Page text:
It’s a beautiful mild sunny day and you can’t bear the thought of being inside. Or sitting still makes you twitchy, you’re much happier when you’re moving. Or you’re lost in thought in an open space of flat cleared earth, seeing a blank canvas ready to be filled with life.
If any of this sounds familiar, a career in landscape construction and design could be for you.
Melbourne Polytechnic landscape teacher Tim Wilson understands perfectly well that office jobs are not for everyone and many people are made to be outside: ‘The thought of working in an office is like kryptonite to Superman,’ he says.
He didn’t like the factory environment when he started out as an apprentice shopfitter.
‘I left that and I’ve worked outside pretty much most of my working life,’ he says. ‘What I’ve found is it gives you a sense of freedom, you don’t feel contained. Nothing’s restricting your line of sight.
‘Because you have constant contact with the environment you have a natural affinity with it and an appreciation for it and you do also notice anecdotally changes in the environment around you.
‘You align yourself with the seasons as well and you become attuned to the seasons, that also impacts on the way you go about work.’
Tim suggests people considering a career outdoors think about whether they want to and are able to do manual work, and if so, what sort of manual work.
There’s a whole raft of different careers that involve being outside: carpentry, plumbing, electrical.
Then there’s landscaping – construction or design, areas of expertise that are in high demand in Melbourne right now.
Landscape construction involves putting a landscape design into reality, from paper to the environment. There are a whole range of skill sets within landscape construction, from irrigation, drainage through to retaining walls, paving, concreting, stone structures, plants, soil, water features. It’s about 80% outdoors work, 20% indoors.
Landscape design is the reverse, about 80% inside, 20% outside for the project management aspect of the job.
Certificate III Landscape Construction students can do an apprenticeship and go to Melbourne Polytechnic one day a week for three years. Non-apprentices, such as career changers, can take the classes two nights a week.
The job prospects are very good, they ‘can’t get enough people. We would get a call every two to three weeks from employers looking for apprentices or labourers, the industry is really buoyant,’ Tim says.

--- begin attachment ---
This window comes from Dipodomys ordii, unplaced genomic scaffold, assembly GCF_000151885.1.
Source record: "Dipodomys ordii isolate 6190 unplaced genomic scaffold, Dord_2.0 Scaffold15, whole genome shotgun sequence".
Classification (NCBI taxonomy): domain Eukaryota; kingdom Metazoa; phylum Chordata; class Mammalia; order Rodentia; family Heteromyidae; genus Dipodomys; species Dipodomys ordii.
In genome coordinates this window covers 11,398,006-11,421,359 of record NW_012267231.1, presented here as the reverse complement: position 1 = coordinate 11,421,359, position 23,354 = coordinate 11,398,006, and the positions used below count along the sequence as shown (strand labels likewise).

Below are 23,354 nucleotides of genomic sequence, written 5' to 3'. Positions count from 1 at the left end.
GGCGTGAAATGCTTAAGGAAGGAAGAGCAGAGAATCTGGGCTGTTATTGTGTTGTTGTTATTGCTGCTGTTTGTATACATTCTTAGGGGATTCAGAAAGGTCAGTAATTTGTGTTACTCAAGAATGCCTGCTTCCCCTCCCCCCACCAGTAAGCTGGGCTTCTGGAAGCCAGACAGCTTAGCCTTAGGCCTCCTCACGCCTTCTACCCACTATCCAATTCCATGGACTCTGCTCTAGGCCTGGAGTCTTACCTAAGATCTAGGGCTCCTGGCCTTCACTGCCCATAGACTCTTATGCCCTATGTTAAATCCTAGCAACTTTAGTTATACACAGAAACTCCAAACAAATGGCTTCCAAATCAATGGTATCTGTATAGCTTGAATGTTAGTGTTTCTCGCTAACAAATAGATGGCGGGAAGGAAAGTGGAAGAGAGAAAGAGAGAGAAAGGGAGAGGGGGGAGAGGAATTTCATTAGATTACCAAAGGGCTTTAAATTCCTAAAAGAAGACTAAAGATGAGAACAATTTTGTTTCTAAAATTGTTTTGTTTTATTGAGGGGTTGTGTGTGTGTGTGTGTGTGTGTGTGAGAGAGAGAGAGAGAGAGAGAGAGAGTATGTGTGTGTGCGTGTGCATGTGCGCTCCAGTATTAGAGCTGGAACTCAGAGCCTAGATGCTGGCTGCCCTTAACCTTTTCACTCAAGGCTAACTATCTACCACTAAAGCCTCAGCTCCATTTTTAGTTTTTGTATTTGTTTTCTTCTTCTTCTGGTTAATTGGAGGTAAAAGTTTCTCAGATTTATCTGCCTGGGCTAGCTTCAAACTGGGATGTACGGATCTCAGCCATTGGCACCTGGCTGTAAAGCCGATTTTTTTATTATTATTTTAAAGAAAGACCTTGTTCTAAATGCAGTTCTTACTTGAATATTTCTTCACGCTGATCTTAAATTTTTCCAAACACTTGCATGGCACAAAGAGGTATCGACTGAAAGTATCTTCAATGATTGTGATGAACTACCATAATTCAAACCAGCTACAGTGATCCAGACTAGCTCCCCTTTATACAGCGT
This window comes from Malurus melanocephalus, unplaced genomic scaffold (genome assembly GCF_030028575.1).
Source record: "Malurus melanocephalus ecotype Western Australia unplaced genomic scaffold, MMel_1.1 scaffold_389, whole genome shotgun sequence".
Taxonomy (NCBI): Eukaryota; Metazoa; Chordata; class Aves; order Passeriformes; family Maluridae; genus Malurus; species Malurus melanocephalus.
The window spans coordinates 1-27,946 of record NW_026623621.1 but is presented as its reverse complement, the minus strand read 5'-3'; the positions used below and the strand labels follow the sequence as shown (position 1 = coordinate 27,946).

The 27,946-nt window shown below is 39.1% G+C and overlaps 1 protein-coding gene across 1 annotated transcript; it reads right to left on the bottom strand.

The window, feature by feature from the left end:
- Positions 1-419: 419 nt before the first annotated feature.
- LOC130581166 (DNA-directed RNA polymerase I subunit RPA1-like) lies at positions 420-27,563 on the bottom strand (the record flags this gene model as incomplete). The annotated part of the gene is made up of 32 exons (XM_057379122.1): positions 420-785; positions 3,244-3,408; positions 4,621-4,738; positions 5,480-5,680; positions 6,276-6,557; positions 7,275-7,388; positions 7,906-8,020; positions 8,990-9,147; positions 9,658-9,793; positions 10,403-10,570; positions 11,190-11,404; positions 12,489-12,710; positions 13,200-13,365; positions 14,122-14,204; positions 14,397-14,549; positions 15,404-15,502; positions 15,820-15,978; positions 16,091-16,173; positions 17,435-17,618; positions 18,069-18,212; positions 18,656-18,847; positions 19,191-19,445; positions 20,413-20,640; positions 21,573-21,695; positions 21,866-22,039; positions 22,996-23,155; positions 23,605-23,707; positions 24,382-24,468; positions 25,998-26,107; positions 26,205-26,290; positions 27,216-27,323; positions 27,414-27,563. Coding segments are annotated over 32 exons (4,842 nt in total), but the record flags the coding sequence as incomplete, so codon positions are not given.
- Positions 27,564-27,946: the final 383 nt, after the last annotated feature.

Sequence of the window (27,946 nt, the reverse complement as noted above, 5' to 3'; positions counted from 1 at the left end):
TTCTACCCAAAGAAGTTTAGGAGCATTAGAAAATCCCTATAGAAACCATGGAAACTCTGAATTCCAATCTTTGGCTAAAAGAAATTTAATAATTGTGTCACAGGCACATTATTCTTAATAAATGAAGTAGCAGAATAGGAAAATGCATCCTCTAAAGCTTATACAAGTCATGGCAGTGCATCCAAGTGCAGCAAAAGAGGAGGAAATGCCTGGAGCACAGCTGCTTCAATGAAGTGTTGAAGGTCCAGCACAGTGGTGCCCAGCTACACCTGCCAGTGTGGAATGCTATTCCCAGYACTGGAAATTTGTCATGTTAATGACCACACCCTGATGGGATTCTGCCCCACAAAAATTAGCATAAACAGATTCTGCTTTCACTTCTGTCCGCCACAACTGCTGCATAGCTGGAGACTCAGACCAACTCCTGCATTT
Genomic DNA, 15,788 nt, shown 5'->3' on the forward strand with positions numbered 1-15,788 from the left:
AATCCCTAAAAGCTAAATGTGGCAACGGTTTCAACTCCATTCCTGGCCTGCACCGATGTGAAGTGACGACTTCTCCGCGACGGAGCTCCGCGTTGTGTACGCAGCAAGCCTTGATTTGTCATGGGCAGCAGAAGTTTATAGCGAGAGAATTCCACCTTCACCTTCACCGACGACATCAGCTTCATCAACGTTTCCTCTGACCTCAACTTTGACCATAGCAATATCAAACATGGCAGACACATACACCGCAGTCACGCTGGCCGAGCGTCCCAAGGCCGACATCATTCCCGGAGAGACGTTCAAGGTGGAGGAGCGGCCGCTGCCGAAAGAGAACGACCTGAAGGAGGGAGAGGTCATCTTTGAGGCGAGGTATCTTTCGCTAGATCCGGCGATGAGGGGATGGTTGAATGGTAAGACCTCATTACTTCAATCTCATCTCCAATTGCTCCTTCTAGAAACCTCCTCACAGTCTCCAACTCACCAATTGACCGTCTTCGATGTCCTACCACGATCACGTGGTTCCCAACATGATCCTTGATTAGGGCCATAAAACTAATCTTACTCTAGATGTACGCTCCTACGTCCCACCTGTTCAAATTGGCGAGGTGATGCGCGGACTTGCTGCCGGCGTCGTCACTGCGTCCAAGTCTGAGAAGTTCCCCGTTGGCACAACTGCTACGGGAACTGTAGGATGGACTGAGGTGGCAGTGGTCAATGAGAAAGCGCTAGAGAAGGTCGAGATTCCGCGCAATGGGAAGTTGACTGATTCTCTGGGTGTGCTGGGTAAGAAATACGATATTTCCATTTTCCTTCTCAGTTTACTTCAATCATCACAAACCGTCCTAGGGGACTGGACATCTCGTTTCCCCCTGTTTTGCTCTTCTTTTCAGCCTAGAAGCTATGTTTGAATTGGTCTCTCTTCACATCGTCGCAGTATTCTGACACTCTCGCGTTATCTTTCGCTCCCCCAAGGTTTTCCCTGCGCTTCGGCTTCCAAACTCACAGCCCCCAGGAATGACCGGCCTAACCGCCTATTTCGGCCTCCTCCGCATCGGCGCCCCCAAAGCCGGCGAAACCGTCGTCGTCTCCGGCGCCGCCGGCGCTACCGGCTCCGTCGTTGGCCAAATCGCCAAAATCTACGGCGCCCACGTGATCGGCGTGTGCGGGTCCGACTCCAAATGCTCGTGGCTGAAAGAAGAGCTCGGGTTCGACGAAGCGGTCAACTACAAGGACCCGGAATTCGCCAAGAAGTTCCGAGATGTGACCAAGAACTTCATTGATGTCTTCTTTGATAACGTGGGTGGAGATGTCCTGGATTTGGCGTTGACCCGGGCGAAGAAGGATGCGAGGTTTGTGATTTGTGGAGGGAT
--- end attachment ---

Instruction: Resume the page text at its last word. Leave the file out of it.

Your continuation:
Skilled landscapers are in demand now as it is often aligned with the building industry, ‘so if there’s a building boom landscaping runs along with it’.
‘And it’s possibly exposure through media about having a nice garden and what you can do.’
Work can be residential or commercial – ‘there are some really big landscape construction firms in the commercial field and they might have a crew of 50 people with heavy machinery and they will get involved in new housing estates and large commercial jobs, universities, factory areas, shopping centres,’ Tim says.
‘The profile of the industry has risen because people are much more aware of what the possibility is for having a well-designed landscape from an aesthetic perspective. The days of the lawn just going to the edge of the building and that’s it and a couple of shrubs are over.
‘You only have to look at some of the public landscapes around, people spend big money and put a lot of effort into creating landscapes that actually work.
‘Sustainability is really big, we have a number of companies that have installed roof gardens and vertical walls.
‘There’s also indoor plantscapes and landscapes in schools that have created a lot of interest and have that environmental bent as well, moving away from the browning off oval in the summer months.
‘Designers have incorporated outdoor kitchens and kitchen gardens where the kids can go out and harvest their own food and then they cook it up.
‘The possibilities have increased from a creative perspective as well from 20 or 30 years ago. It’s a really dynamic field.’
Interview / Photo Opportunity
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